but it does seem a bit primitive in comparison to some other long running series.  However, it gets away with a lot due to its cheerful and cartoony style.  The series is packed with exaggerated and frequently bizarre characters even before others with Devil Fruit powers appear, the Michael Jackson-esque hypnotist Jango and Buggy's circus-themed henchmen being perfect examples, and the series feels fun even with its frequent moments of drama.

One Piece Collection 1 is a hugely enjoyable anime release, packed with action, drama and plenty of comedy.  It's highly entertaining and highly watchable despite not being the finest in the visual department, and it's packed with memorable and likeable characters.  Luffy is a great protagonist even if Zoro takes centre stage at points, and it's refreshing to have a main character who doesn't appear to have secret hidden powers like so many others - Luffy's power is out in the open, it's pretty ludicrous and the inability to swim it provides is a major obstacle to his dream of becoming a pirate.  Luffy doesn't have all the skills he needs, he spends years mastering his powers and only heads to sea when he feels ready, prioritising finding companions to help him achieve his dream.  It's great to see a lead character who doesn't believe solely in his own strength and doesn't shy away from others, and it's his cheerfulness that sets the tone of the series as a whole.  There are a few weaker stories and characters - the man-in-a-box Goemon and Krieg pirate officer 'Invincible' Pearl spring to mind - and the series is certainly more cartoony and less serious than the likes of Naruto and Bleach, which can make it seem more childish than it really is.  However, it is highly entertaining, and with 26 episodes in this collection it's great value for money too.  Well worth a look.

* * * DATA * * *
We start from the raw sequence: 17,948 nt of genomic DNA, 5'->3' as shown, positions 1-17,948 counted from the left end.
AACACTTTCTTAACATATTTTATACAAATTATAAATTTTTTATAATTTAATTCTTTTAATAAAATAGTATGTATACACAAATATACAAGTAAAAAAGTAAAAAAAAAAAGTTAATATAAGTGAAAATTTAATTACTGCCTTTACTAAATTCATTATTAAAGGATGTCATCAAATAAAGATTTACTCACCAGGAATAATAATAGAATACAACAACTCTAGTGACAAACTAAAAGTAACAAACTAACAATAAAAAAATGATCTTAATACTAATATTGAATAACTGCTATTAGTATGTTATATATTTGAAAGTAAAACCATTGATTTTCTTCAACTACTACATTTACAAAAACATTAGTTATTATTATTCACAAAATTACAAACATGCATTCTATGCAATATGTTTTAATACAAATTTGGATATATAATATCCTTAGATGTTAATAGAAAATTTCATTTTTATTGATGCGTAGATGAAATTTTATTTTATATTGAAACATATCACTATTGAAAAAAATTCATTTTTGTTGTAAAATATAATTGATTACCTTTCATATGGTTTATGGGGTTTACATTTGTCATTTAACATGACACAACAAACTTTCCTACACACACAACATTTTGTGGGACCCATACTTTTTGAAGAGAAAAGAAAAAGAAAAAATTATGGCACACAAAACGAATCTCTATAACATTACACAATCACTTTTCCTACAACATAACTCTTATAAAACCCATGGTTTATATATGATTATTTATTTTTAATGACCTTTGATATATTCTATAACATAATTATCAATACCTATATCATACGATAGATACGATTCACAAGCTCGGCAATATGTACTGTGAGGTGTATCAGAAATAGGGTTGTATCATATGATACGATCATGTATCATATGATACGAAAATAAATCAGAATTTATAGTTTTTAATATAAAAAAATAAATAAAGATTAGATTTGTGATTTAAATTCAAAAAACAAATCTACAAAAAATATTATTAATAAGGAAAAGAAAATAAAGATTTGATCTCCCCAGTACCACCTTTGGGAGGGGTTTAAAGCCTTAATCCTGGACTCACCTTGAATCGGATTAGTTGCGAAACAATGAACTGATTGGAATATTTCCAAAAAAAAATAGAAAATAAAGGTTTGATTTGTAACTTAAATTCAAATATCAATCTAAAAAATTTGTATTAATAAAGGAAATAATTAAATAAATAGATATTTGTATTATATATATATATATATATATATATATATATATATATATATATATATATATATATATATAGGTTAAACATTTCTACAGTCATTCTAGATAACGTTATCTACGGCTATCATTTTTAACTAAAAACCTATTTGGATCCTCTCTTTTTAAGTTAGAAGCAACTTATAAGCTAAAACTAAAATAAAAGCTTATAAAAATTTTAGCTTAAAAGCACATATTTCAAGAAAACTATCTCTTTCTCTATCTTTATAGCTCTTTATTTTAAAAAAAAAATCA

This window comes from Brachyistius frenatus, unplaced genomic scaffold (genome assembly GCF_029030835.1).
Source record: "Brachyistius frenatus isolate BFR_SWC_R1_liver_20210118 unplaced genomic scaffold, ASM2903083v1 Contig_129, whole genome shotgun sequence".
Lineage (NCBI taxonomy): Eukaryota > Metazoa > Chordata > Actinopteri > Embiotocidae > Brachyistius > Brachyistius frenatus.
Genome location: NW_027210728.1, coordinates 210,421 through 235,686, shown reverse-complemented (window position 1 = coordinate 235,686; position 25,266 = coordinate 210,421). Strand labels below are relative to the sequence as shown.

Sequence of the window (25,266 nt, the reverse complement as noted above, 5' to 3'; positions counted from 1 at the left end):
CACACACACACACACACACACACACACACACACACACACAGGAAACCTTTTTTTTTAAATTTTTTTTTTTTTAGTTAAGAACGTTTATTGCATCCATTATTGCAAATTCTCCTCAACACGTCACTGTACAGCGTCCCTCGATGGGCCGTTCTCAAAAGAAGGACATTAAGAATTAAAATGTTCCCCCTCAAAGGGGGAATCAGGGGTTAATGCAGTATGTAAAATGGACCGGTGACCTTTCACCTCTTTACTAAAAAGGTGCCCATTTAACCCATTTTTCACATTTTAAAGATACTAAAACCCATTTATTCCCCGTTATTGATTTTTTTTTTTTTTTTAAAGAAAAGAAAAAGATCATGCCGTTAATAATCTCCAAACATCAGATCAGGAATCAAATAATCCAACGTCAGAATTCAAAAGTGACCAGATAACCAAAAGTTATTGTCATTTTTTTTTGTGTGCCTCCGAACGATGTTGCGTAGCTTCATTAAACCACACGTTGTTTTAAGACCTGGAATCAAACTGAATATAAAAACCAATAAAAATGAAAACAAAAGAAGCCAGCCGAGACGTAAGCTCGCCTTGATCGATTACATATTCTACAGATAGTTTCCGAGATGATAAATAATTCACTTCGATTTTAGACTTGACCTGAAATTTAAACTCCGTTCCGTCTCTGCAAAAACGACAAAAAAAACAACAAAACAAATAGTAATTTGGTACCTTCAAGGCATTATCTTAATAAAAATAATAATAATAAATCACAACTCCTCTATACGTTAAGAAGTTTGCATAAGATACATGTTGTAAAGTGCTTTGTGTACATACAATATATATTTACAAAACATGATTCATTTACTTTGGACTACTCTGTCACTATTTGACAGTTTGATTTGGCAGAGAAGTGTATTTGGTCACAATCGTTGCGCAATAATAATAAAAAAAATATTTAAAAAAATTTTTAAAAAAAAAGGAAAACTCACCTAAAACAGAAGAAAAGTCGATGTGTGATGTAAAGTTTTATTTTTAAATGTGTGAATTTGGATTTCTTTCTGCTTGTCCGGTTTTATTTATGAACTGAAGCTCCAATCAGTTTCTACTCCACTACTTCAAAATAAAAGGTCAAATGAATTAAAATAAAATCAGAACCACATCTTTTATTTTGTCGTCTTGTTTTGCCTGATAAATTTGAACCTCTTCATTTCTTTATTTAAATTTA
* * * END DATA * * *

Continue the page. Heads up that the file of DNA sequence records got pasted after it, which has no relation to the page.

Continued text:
Extras

The usual clean opening and ending sequences and commentaries from the American voice cast for episodes 1 and 17.  Interestingly the clean credit sequences feature the English language versions of the songs as well as the Japanese ones.

Ratings

Feature:   Extras: